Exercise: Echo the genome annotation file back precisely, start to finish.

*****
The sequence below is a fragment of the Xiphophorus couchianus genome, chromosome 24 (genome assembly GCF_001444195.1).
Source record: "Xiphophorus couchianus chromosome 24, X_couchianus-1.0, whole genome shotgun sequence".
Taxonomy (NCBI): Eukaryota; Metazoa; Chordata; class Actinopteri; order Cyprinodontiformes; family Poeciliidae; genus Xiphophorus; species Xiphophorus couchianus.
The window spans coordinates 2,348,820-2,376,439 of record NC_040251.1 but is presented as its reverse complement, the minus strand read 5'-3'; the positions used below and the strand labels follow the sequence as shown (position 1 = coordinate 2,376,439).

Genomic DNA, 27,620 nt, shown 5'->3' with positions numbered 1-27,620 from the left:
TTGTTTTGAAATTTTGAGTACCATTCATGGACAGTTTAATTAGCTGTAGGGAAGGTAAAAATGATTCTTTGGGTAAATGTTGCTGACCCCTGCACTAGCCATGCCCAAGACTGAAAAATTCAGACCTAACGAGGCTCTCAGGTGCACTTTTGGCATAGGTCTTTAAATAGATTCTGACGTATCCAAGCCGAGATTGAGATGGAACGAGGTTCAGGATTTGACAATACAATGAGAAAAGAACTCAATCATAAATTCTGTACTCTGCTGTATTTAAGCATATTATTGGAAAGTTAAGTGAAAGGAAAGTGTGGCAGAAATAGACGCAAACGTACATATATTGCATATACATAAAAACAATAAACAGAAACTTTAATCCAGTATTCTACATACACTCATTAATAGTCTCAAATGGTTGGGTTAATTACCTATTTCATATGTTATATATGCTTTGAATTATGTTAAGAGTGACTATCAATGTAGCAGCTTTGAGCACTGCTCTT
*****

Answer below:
The sequence below is a fragment of the Xiphophorus couchianus genome, chromosome 24 (genome assembly GCF_001444195.1).
Source record: "Xiphophorus couchianus chromosome 24, X_couchianus-1.0, whole genome shotgun sequence".
Taxonomy (NCBI): Eukaryota; Metazoa; Chordata; class Actinopteri; order Cyprinodontiformes; family Poeciliidae; genus Xiphophorus; species Xiphophorus couchianus.
The window spans coordinates 2,348,820-2,376,439 of record NC_040251.1 but is presented as its reverse complement, the minus strand read 5'-3'; the positions used below and the strand labels follow the sequence as shown (position 1 = coordinate 2,376,439).

Genomic DNA, 27,620 nt, shown 5'->3' with positions numbered 1-27,620 from the left:
TTGTTTTGAAATTTTGAGTACCATTCATGGACAGTTTAATTAGCTGTAGGGAAGGTAAAAATGATTCTTTGGGTAAATGTTGCTGACCCCTGCACTAGCCATGCCCAAGACTGAAAAATTCAGACCTAACGAGGCTCTCAGGTGCACTTTTGGCATAGGTCTTTAAATAGATTCTGACGTATCCAAGCCGAGATTGAGATGGAACGAGGTTCAGGATTTGACAATACAATGAGAAAAGAACTCAATCATAAATTCTGTACTCTGCTGTATTTAAGCATATTATTGGAAAGTTAAGTGAAAGGAAAGTGTGGCAGAAATAGACGCAAACGTACATATATTGCATATACATAAAAACAATAAACAGAAACTTTAATCCAGTATTCTACATACACTCATTAATAGTCTCAAATGGTTGGGTTAATTACCTATTTCATATGTTATATATGCTTTGAATTATGTTAAGAGTGACTATCAATGTAGCAGCTTTGAGCACTGCTCTT